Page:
What I learned at Lunch about the Love of Jesus Christ
I attended the Catechetical Conference 2011 for the Archdiocese of Galveston-Houston this past Friday and it was pretty interesting. It is a conference that brings in speakers from all over the US to speak on a whole variety of topics that clergy and laity will find of interest in their apostolate of catechesis and formation.
I think the most interesting speaker was, far and away, Dr. Scott Alexander, the Associate Professor of Islam at Catholic Theological Union in Chicago, and is also the Director of the school’s Catholic-Muslim Studies Program. He gave the keynote address Friday morning on Islamic-Catholic relations, which he entitled, Confrontation and Dialogue.
He was a great presenter with never a dull moment and his scope of historical, cultural, religious and linguistic knowledge was incredible. He gave us a bird's eye view of world history and the good-and-bad relationship between Catholics and Muslims down through the centuries. For instance, one pope, St. Gregory VII, called the Muslims "our brethren" in religion. And then you have St. Bernard of Clairvaux who, in preaching another crusade, said that killing the Muslim "was not homicide, but malicide." Confrontation and dialogue, indeed!
He even got to speak on contemporary issues, especially what's going on in Egypt right now. He showed us a picture of an Egyptian Coptic Orthodox man holding up a cross next to a Muslim holding up the Koran, and how they are holding each other's hands. It was a gesture of solidarity.
Something fascinating and under-reported: in the midst of the protest, the Muslims cleared a path for the Christians to gather and to celebrate Mass and the Christians made room so that the Muslims could pray.
At lunch my friend Brian Kelsch and I were able to sit down with the speaker and he let me pepper him with questions (he assured me he wasn't annoyed. He told us that he was actually delighted that he wasn't being called a heretic, traitor, terrorist-sympathizer, and/or unpatriotic).
After a while of asking really specific questions about Twelver Shiite Islam, sects in Pakistan, US foreign aid to Egypt, Jordan, Indonesia, Saudi Arabia and all those other dictators held in power with our tax dollars, he stopped us and said, "You know a lot about this stuff. That isn't normal. How do you know so much?"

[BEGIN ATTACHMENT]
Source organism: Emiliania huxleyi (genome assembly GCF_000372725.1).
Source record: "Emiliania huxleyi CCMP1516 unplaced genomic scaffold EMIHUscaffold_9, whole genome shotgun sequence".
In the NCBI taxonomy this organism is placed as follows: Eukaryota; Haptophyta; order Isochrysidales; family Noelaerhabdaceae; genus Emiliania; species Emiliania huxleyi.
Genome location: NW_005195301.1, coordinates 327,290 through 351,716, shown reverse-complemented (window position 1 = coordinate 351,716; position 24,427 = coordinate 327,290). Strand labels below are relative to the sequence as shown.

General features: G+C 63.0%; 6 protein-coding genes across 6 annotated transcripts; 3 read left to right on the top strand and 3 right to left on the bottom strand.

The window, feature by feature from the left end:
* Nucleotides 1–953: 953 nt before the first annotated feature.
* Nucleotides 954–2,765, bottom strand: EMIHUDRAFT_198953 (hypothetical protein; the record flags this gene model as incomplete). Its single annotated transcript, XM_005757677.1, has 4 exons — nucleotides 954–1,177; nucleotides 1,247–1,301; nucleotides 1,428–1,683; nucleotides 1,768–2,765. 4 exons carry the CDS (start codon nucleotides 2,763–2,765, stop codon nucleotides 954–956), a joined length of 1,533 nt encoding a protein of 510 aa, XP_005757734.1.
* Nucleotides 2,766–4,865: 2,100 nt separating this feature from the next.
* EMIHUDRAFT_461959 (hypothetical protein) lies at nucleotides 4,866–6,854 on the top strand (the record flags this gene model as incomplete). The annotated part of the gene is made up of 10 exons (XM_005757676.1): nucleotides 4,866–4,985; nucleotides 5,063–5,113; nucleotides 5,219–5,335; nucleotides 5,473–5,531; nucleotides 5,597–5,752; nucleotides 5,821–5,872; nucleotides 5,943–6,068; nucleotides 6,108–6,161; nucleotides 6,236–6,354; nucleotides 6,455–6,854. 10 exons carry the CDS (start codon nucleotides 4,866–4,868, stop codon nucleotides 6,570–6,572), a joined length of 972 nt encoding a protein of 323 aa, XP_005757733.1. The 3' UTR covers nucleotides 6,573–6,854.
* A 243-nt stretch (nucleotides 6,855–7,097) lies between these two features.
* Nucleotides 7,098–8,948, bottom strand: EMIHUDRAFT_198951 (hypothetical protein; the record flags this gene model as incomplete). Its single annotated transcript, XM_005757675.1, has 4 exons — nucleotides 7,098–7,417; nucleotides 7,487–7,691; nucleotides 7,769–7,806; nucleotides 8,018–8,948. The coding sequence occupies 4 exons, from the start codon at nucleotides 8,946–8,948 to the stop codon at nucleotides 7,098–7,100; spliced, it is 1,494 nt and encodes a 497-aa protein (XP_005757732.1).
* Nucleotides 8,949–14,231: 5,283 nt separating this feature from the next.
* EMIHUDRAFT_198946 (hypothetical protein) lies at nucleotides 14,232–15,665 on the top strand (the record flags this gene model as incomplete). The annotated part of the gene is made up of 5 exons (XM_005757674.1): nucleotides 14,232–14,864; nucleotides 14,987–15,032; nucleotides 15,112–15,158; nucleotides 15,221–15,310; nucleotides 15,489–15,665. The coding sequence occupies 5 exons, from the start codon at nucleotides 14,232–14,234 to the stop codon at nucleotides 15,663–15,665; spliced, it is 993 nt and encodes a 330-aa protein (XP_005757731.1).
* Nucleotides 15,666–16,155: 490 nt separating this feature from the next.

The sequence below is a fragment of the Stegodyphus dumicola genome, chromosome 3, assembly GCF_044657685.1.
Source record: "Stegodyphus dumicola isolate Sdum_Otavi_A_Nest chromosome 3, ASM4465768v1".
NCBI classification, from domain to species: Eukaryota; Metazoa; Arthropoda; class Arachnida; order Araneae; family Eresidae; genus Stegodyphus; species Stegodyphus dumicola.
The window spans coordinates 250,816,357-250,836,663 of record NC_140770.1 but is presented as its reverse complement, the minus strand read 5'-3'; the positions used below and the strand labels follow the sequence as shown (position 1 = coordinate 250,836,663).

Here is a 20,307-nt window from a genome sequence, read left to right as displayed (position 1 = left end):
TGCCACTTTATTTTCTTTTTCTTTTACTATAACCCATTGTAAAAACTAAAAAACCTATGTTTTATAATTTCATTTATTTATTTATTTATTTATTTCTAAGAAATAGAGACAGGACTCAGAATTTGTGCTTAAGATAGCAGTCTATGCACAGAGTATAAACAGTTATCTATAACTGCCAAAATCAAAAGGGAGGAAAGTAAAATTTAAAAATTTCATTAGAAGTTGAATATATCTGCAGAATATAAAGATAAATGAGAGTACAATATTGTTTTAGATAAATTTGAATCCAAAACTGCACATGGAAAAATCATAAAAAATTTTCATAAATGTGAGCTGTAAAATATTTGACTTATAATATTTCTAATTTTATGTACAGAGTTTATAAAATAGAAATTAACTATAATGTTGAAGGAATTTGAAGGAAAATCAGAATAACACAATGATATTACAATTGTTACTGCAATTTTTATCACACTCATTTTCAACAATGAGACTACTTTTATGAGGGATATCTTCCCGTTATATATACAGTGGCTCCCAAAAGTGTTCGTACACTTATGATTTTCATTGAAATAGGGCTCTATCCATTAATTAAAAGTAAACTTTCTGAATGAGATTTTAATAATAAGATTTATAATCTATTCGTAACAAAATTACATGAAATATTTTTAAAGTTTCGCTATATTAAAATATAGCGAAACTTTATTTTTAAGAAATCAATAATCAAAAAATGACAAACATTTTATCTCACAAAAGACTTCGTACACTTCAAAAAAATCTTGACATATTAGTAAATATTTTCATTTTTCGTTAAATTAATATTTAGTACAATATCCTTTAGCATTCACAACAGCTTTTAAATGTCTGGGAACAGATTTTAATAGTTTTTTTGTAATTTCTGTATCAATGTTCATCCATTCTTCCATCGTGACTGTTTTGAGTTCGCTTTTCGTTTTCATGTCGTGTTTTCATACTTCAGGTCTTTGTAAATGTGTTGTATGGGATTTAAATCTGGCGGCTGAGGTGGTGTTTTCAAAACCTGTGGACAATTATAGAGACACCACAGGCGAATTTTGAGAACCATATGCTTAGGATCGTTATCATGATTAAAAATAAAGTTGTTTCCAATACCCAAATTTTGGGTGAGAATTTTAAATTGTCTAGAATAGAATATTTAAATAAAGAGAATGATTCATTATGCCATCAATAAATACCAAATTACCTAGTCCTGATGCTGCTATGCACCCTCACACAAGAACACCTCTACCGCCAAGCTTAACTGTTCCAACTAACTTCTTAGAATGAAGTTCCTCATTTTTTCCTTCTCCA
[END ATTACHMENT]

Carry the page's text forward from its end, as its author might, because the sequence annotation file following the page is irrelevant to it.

Feeling pretty good about myself at that compliment, I said, "I was pretty pro-war until recently. I was and still am on the Right-wing of American politics and still claim the 'conservative' mantle from time-to-time. But I heard a liberal, anti-war activist say on a podcast that I listen to, that 'America is the only country on earth whose people have no idea who they are bombing.' I knew that described me. I knew nothing of Iraq, Afghanistan, Yemen, Somali, or Pakistan, so I resolved to change that. Thus, Wikipedia."
Without missing a beat Dr. Alexander just looked at me and said, "You know, theologically speaking, we never know the people we are bombing. If we really knew them, we wouldn't be bombing them."
The weightiness of that statement took a while to penetrate my rather thick skull.
A few minutes later Kelsch and I were talking about the lunchroom conversation we just had and he remarked how once we see someone else's dignity and know them as friends, it would be impossible to make war on them.
And that is, I believe, the heart of what the radical love of Jesus Christ is offering this tattered world: a love that not only knows no boundaries, but even pursues our enemies, going right to the center of that hostility and embraces our enemy as another self.
Chesterton once quipped (as he is one to do): "The gospel tells us to love our neighbor and to love our enemy. Probably because they are the same person."
I think Dr. Scott Alexander showed me something new in the Gospel at that lunchroom table. In those two little sentences he went beyond Chesterton and made me realize something I think I always knew, but refused my assent: The radical love of Jesus Christ bids us to love our enemies so much that we transform them (or really ourselves) into neighbors.
That is the love of our precious martyrs who, dying for the Gospel, loved and forgave those who were in the process of actually killing them. That is the love of a Son who begs, who cries out from the darkness of the Cross, "Father forgive them, for they know not what they do."
Am I ready for that kind of love?